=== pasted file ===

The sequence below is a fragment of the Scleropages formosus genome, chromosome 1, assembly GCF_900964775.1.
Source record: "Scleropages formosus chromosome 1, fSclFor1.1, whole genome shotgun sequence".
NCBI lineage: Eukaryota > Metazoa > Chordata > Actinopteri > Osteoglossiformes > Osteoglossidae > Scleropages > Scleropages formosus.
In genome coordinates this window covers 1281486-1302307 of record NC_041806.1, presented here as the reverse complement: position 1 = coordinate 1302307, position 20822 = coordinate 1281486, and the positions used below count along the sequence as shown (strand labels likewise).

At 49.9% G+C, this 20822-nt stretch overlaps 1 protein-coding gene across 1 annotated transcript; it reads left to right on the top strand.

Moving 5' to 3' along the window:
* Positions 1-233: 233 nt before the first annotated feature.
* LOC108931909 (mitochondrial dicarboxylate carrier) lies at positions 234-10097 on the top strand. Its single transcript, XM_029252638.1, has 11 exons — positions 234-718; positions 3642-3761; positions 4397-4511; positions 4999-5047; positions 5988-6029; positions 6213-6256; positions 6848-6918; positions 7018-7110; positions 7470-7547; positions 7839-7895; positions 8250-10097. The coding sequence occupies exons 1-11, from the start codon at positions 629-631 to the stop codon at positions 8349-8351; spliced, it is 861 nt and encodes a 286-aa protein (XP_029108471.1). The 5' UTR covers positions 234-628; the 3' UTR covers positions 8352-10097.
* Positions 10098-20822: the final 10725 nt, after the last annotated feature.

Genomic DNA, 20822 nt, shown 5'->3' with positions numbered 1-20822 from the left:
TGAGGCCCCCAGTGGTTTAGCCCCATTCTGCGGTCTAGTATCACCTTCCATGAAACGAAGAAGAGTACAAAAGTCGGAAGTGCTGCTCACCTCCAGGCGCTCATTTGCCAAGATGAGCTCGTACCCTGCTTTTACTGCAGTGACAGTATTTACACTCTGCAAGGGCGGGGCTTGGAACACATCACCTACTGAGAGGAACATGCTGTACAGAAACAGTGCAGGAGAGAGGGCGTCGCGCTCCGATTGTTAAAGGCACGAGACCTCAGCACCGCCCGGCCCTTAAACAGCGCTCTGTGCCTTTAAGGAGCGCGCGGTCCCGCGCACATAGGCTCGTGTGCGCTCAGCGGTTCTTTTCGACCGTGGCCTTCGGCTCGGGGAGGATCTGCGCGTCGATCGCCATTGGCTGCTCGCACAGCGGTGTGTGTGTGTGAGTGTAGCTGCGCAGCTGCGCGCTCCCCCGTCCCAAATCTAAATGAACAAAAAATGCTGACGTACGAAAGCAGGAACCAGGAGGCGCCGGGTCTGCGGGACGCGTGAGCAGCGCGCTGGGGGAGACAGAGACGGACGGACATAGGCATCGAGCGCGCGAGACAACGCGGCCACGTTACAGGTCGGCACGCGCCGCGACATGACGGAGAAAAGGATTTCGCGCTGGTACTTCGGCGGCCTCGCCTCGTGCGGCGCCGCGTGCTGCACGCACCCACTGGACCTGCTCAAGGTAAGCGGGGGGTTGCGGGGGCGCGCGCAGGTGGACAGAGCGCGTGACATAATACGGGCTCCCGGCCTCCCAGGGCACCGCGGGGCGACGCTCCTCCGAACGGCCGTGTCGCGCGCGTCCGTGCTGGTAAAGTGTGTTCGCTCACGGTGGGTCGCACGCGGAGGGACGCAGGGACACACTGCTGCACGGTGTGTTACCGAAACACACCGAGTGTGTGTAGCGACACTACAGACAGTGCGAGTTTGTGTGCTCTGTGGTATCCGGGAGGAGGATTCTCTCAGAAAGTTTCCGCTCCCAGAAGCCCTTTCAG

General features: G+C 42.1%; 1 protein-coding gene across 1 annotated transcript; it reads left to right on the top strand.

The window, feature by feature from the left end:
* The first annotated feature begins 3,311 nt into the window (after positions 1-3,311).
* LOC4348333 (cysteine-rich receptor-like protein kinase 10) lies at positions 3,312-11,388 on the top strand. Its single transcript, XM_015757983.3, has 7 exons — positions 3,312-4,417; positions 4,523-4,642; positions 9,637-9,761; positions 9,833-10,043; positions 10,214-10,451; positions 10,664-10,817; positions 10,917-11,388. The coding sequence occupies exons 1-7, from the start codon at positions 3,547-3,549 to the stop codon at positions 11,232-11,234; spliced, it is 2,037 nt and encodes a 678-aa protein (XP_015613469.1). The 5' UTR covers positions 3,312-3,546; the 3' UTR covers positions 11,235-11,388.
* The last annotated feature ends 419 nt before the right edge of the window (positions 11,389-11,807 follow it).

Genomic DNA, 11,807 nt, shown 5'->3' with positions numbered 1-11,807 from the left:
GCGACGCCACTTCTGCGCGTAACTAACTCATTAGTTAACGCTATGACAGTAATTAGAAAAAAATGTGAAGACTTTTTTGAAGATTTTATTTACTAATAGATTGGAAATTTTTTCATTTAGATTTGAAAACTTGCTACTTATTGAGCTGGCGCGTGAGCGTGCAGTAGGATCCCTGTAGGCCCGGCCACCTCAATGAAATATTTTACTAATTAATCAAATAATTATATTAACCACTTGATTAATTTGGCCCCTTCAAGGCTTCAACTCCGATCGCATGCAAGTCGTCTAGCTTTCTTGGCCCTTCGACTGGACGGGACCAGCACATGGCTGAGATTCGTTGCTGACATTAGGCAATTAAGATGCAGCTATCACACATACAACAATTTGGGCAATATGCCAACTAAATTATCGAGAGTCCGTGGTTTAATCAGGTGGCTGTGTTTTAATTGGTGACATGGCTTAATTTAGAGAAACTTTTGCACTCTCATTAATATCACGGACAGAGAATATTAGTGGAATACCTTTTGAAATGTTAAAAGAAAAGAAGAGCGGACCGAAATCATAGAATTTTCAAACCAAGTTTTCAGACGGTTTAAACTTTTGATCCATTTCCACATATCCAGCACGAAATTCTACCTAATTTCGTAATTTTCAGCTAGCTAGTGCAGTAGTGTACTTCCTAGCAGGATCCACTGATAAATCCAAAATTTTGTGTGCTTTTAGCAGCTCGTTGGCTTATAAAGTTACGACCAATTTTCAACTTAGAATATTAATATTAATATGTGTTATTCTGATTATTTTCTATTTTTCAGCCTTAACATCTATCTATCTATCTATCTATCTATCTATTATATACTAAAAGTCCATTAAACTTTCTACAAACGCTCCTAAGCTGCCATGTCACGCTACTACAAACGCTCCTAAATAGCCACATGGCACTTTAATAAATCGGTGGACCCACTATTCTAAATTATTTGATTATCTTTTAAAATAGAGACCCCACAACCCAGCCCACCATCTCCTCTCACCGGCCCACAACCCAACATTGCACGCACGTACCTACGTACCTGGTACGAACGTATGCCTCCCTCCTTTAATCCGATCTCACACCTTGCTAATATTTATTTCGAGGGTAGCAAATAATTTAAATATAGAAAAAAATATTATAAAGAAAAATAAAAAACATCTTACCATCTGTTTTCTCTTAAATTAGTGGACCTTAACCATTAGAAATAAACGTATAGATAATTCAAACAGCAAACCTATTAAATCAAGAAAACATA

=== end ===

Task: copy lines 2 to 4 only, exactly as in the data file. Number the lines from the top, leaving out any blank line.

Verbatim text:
Source record: "Scleropages formosus chromosome 1, fSclFor1.1, whole genome shotgun sequence".
NCBI lineage: Eukaryota > Metazoa > Chordata > Actinopteri > Osteoglossiformes > Osteoglossidae > Scleropages > Scleropages formosus.
In genome coordinates this window covers 1281486-1302307 of record NC_041806.1, presented here as the reverse complement: position 1 = coordinate 1302307, position 20822 = coordinate 1281486, and the positions used below count along the sequence as shown (strand labels likewise).